2 – Media wars – Pre-election tensions are also playing out in mainstream media as pro-government media sources have made a number of moves to attack non-aligned media. Perhaps most notably, state run (and theoretically impartial) broadcaster TRT has refused to run commercials for the opposition Republican People’s Party (CHP), giving as rationale the fact that the commercials criticize the ruling government. At the same time, pro-AK-Party media outlets Yeni Şafak and ATV have both published claims against the Doğan Media Group, charging it with support of terrorism in line with similar statements by Erdoğan. Doğan has filed slander charges against Yeni Şafak in response. Yeni Şafak also filed a story claiming that Turkey’s second President, Ismet İnönü, was responsible for having Mustafal Kemal Atatürk killed with poison. These claims and their alleged documentation have been the source of ridicule in other media, and columnist Mustafa Akyol commented on why such claims would come out now.

3 – Social media bans and reactions – Reactions to last week’s government ban of YouTube, Twitter, and Facebook have begun to mount. Early in the week there was a threat to block Google as well, but this has not yet been executed, and the social media sites are now back online. These bans have not gone unanswered, as Today’s Zaman reports:

Two Turkish academics on Tuesday appealed a court order that allowed authorities to block access to Twitter and YouTube for several hours this week, a crackdown they say reflects Ankara’s growing authoritarianism.

Meanwhile, Hürriyet Daily News reports on international critique of the ban:

Bans on social media networks are “not appropriate” according to basic democratic standards, said European Parliament President Martin Schulz, who held meetings with a number of senior officials in Turkey, adding that he expected “meaningful answers” from Ankara on the issue.

Despite such reactions, threats against social media may actually be on the rise, as Today’s Zaman reports:

President Recep Tayyip Erdoğan, who has a tendency to put everything he sees as a threat against his authority in the country’s “National Security Strategy Concept Paper” (MGSB) — often referred to as the “Red Book” — may soon be adding social media platforms, according to a story in the Cumhuriyet daily on Thursday.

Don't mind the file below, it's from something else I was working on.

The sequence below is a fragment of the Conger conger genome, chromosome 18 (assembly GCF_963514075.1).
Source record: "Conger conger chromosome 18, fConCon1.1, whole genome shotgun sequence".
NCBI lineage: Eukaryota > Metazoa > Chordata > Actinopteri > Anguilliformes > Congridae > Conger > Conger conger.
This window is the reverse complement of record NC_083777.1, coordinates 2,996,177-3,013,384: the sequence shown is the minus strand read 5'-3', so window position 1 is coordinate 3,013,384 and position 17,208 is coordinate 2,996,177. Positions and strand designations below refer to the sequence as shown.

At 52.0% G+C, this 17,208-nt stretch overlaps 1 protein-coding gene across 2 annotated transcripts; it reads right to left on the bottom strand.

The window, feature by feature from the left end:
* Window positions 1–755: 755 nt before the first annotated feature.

4 – Censorship, trials, and lawsuits – The weekly round-up of lawsuits and trials for those deemed to have insulted the AK-Party continues, as Hürriyet Daily News reports,

A local court in Ankara has ordered main opposition Republican People’s Party (CHP) head Kemal Kılıçdaroğlu to pay 10,000 Turkish Liras in compensation to President Recep Tayyip Erdoğan for “insulting” him.

Erdoğan was not alone in his actions this week, as Today’s Zaman reports,

Prime Minister Ahmet Davutoğlu has filed a new legal complaint against Today’s Zaman Editor-in-Chief Bülent Keneş over a blog post, saying the piece, an English version of which was published as a Today’s Zaman column, insulted him.

Some of the charges are more serious than insults against individuals, as Today’s Zaman reports,

Turkish prosecutors seek up to four and a half years in prison for two columnists, Ceyda Karan and Hikmet Çetinkaya, who write for the Turkish Cumhuriyet daily, over featuring a front cover of Charlie Hebdo magazine which depicted Prophet Muhammad in their pieces.

5 – AK-Party’s Neo-Ottoman overtures – Finally, the AK-Party continues to employ Ottoman pageantry in political appearances. As Hürriyet Daily News notes, this week’s ceremonies involved both PM Davutoğlu,

Continuing the new trend of cosplay started at Turkey’s new presidential palace where President Recep Tayyip Erdoğan resides, Prime Minister Ahmet Davutoğlu and Deputy Prime Minister Yalçın Akdoğan were welcomed by policemen dressed in Ottoman-era costumes on April 10 in Ankara.